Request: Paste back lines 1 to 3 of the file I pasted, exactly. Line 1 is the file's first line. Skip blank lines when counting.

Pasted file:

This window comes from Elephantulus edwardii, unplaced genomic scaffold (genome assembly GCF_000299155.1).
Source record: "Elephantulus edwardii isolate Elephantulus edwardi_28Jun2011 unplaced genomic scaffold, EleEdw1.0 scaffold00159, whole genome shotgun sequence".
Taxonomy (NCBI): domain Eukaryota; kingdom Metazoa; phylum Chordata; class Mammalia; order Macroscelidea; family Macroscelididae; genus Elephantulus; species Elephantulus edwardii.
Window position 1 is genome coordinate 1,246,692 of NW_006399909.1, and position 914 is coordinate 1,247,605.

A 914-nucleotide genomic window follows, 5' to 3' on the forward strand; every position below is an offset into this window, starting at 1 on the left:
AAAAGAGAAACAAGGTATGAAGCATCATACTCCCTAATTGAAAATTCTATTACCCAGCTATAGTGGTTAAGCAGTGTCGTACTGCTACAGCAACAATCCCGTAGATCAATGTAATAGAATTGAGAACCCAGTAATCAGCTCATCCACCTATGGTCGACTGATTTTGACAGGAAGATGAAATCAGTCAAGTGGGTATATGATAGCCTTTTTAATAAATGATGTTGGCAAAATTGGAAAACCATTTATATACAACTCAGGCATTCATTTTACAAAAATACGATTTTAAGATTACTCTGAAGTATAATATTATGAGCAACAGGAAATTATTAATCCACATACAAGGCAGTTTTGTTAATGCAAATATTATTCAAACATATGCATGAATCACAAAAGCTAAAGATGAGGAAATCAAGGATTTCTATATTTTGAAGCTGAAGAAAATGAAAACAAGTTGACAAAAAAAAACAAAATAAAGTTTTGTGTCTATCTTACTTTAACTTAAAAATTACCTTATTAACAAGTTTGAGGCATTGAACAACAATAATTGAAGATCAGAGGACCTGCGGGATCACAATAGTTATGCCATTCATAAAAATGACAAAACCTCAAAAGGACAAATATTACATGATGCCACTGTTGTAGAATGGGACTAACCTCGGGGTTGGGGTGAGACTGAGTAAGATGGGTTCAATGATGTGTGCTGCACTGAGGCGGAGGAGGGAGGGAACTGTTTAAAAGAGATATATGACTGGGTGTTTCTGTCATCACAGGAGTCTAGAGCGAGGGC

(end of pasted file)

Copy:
This window comes from Elephantulus edwardii, unplaced genomic scaffold (genome assembly GCF_000299155.1).
Source record: "Elephantulus edwardii isolate Elephantulus edwardi_28Jun2011 unplaced genomic scaffold, EleEdw1.0 scaffold00159, whole genome shotgun sequence".
Taxonomy (NCBI): domain Eukaryota; kingdom Metazoa; phylum Chordata; class Mammalia; order Macroscelidea; family Macroscelididae; genus Elephantulus; species Elephantulus edwardii.